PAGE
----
* Contract with India will boost oil trade
* Lukoil will deliver the MTBE at the U.S. Gulf Coast
By Marianna Parraga
HOUSTON, Dec 19 (Reuters) - State-run Petroleos de Venezuela (PDVSA) awarded a tender to import up to 2.88 million barrels of alkylate from Indian refiner Reliance and another one to buy up to 8.64 million barrels of MTBE from Russian oil company Lukoil, traders told Reuters on Thursday.
The tenders, launched by PDVSA in late November to buy its annual supply of components for motor gasoline and intermediate fuels for mixing with heavy crudes, guarantees some 42,000 barrel per day (bpd) of products that the company will use during 2014.
The price agreed by PDVSA and Reliance for the alkylate is 23-30 cents per gallon over the U.S. Gulf Coast waterborne price, one of the traders said.
“It’s an expensive price, but it is really difficult to find a provider for a whole year of alkylate supply,” he said. The trader added that PDVSA received more than one offer for that tender.
PDVSA was not immediately available to comment.
Reliance and other foreign companies have been selling alkylate to PDVSA in recent years, mostly through occasional tenders on the open market.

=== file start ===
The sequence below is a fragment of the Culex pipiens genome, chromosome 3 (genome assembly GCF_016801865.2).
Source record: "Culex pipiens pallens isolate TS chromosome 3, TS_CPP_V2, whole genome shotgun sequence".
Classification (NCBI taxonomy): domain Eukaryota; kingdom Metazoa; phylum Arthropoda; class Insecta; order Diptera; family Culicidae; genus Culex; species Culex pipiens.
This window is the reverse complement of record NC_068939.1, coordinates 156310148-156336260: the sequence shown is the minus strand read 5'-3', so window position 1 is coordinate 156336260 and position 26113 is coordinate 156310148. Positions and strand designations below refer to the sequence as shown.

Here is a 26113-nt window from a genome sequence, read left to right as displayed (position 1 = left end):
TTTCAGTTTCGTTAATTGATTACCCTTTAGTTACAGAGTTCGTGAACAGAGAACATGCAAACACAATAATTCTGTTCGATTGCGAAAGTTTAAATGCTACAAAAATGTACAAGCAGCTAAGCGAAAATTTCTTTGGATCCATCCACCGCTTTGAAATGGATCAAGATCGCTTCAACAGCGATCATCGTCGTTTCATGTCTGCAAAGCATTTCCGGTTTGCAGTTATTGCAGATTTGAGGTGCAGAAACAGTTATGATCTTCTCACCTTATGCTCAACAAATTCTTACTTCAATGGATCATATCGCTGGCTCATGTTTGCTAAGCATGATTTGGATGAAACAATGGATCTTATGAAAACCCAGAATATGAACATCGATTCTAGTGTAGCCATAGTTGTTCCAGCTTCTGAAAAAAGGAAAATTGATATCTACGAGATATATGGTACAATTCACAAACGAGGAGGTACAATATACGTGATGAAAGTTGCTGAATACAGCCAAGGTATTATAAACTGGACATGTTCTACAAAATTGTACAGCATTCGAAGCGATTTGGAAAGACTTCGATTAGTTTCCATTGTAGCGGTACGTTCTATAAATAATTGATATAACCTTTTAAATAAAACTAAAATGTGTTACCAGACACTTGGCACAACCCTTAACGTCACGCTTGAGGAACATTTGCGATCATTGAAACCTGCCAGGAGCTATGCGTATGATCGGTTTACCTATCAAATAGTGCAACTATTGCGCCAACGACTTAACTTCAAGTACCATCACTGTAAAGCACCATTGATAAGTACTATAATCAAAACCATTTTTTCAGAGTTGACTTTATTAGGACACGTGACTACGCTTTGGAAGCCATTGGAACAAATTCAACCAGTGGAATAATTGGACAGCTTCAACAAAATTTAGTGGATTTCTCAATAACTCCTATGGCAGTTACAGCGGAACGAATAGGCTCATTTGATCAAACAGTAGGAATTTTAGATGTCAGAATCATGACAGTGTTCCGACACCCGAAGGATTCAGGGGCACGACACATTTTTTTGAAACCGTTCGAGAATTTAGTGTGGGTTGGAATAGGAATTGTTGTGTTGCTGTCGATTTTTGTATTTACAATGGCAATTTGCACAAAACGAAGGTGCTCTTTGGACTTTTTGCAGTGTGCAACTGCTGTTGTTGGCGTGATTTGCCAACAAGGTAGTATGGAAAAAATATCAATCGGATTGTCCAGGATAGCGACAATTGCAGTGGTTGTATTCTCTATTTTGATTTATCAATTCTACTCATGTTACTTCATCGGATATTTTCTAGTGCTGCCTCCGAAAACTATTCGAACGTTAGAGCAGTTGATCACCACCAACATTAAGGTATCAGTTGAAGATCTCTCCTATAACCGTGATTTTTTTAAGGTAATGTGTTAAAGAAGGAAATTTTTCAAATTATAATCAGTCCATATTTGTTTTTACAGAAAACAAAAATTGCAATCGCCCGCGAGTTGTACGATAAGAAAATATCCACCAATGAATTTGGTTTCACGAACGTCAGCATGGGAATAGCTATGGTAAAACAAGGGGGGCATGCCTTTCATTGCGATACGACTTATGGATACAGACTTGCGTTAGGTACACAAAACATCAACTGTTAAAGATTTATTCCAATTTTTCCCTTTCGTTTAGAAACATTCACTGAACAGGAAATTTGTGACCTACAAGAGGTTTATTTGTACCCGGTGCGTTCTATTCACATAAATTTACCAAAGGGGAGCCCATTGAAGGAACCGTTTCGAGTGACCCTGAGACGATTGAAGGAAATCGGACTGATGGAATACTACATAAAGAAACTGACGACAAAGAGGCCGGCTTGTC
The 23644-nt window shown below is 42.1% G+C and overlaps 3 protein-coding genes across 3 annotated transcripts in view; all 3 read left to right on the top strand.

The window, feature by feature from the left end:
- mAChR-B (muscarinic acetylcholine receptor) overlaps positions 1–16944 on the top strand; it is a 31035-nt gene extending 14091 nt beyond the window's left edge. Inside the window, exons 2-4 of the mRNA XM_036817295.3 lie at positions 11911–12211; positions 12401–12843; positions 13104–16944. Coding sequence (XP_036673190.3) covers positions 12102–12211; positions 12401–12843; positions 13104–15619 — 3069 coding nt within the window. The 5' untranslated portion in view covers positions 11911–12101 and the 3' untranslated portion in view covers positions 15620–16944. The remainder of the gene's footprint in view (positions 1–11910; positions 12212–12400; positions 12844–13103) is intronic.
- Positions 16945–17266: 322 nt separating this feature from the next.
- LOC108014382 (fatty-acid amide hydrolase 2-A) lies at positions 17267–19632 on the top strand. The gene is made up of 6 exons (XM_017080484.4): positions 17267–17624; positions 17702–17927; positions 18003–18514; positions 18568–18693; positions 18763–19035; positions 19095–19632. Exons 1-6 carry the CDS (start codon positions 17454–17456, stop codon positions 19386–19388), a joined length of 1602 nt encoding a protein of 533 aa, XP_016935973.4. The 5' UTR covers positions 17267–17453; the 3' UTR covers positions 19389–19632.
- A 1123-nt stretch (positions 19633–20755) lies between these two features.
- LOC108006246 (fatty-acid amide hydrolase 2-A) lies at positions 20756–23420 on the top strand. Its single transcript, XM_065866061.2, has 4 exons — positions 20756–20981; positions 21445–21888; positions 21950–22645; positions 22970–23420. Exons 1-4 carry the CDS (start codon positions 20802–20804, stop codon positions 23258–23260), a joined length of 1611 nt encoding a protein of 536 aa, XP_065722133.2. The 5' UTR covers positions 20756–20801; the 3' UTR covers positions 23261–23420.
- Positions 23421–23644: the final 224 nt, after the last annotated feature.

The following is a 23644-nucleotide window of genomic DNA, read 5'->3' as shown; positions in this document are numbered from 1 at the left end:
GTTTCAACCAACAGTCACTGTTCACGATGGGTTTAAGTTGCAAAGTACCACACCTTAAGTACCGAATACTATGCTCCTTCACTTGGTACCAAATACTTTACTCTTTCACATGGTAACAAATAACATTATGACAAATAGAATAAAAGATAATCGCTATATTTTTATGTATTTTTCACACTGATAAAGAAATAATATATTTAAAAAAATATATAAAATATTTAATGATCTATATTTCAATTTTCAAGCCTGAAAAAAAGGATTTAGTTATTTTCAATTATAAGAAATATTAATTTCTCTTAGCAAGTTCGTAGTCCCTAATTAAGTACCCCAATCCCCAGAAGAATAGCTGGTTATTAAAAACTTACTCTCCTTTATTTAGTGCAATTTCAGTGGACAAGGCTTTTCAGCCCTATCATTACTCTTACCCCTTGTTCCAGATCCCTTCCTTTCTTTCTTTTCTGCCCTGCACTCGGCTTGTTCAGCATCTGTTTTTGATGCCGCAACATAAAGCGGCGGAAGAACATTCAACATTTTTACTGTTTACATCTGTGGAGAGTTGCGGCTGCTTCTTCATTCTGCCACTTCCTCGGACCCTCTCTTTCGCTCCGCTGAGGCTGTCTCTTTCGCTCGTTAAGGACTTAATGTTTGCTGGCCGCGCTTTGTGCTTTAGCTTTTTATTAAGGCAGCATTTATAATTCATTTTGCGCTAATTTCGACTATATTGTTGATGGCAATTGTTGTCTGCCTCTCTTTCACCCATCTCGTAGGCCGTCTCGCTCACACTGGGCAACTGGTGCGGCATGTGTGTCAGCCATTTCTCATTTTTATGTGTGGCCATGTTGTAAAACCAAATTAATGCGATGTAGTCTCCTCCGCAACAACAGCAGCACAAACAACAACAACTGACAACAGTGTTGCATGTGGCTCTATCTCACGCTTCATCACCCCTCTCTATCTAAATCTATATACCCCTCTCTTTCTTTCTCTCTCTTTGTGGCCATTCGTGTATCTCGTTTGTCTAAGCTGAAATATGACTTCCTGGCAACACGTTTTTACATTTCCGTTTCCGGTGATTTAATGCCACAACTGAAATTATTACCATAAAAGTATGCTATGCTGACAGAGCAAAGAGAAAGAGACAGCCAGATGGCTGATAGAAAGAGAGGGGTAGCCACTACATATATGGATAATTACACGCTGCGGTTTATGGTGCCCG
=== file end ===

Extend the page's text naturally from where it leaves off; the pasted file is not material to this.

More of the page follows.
The contract between PDVSA and Reliance deepens trade ties that have grown in recent years as an increasing supply of Venezuelan crude flows to India. According to PDVSA’s official figures, crude sales to India doubled to 366,000 bpd in 2012 compared to 165,000 bpd the previous year.
The terms agreed with Lukoil for the purchase of up to 36 cargoes of MTBE (Methyl Tert-Butyl Ether), which is used to oxygenate gasoline, include that the product will be delivered from the U.S. Gulf Coast, the sources said. They did not detailed the price agreed.
A subsidiary in the United States of trading firm Noble Group provided MTBE to PDVSA in recent years. Even though Venezuela locally produces some volume of MTBE, it is not enough to formulate 300,000 bpd of motor gasoline demanded by the domestic market.
PDVSA this month said that is studying an increase in retail gasoline prices after 15 years without any adjustments - which makes the Venezuelan motor fuels the world’s cheapest and leaves the state-run company with losses from heavy subsidies.
Venezuela imported from the United States an average of 87,000 bpd of refined products between January and September, compared to 70,000 bpd in the same period of 2012, according to the Energy Information Administration (EIA).
A severe explosion at its main plant, the 645,000 bpd Amuay at the Venezuelan western coast, has affected its refining network since August 2012, forcing it to increase purchases.